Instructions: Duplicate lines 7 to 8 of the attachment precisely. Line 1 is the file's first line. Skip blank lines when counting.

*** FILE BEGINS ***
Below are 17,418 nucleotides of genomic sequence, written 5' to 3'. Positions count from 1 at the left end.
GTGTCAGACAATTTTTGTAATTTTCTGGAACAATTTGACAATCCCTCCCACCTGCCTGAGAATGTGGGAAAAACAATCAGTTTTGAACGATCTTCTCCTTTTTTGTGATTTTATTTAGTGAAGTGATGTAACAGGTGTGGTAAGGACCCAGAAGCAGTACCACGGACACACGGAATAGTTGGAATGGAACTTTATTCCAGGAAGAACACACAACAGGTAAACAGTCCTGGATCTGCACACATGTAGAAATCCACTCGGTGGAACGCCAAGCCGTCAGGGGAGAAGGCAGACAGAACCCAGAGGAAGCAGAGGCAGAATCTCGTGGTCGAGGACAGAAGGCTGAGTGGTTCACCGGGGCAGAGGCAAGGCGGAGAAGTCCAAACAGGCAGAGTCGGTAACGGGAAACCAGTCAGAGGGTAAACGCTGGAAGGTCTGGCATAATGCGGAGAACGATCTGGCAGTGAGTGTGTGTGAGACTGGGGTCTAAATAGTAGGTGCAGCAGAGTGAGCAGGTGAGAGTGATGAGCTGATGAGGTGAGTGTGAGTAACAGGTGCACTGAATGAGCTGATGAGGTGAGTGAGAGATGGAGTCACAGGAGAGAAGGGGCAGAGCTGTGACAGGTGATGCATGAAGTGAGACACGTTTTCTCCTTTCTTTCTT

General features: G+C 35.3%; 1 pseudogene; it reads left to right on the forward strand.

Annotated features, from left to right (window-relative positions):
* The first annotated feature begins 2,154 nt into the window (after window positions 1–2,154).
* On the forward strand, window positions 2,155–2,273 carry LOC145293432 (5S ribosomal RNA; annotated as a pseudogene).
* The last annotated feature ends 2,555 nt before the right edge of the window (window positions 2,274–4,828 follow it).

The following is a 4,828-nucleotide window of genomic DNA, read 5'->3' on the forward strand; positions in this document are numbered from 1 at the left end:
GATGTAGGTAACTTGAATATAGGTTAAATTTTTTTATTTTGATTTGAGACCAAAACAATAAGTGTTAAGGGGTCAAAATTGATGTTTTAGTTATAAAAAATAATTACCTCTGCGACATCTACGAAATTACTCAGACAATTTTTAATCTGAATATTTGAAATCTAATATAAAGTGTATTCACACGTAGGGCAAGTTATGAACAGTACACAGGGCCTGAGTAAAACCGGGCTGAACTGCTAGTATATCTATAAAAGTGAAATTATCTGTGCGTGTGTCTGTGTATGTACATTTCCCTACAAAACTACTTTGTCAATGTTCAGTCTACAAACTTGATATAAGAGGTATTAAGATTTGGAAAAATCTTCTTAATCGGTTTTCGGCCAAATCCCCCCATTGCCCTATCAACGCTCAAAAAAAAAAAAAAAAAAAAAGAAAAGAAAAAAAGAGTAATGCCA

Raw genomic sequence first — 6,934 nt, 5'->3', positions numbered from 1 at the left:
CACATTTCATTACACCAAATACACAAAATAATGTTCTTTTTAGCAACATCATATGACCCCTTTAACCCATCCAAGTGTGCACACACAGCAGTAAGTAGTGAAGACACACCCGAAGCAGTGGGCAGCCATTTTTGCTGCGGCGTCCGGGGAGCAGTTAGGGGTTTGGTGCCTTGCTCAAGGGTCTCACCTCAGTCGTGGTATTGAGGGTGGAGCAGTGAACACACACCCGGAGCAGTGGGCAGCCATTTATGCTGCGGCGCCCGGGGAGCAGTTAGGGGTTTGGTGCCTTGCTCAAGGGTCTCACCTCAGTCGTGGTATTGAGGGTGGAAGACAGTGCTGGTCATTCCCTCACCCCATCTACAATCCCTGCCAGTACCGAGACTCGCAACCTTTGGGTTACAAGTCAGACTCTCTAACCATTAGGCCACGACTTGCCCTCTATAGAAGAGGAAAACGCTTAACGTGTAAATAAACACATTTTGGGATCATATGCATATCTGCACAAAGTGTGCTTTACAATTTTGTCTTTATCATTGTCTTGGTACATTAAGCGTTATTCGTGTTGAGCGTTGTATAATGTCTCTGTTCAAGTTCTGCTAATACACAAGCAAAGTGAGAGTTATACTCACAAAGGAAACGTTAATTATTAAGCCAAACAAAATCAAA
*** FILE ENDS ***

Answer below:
* The last annotated feature ends 2,555 nt before the right edge of the window (window positions 2,274–4,828 follow it).

The following is a 4,828-nucleotide window of genomic DNA, read 5'->3' on the forward strand; positions in this document are numbered from 1 at the left end: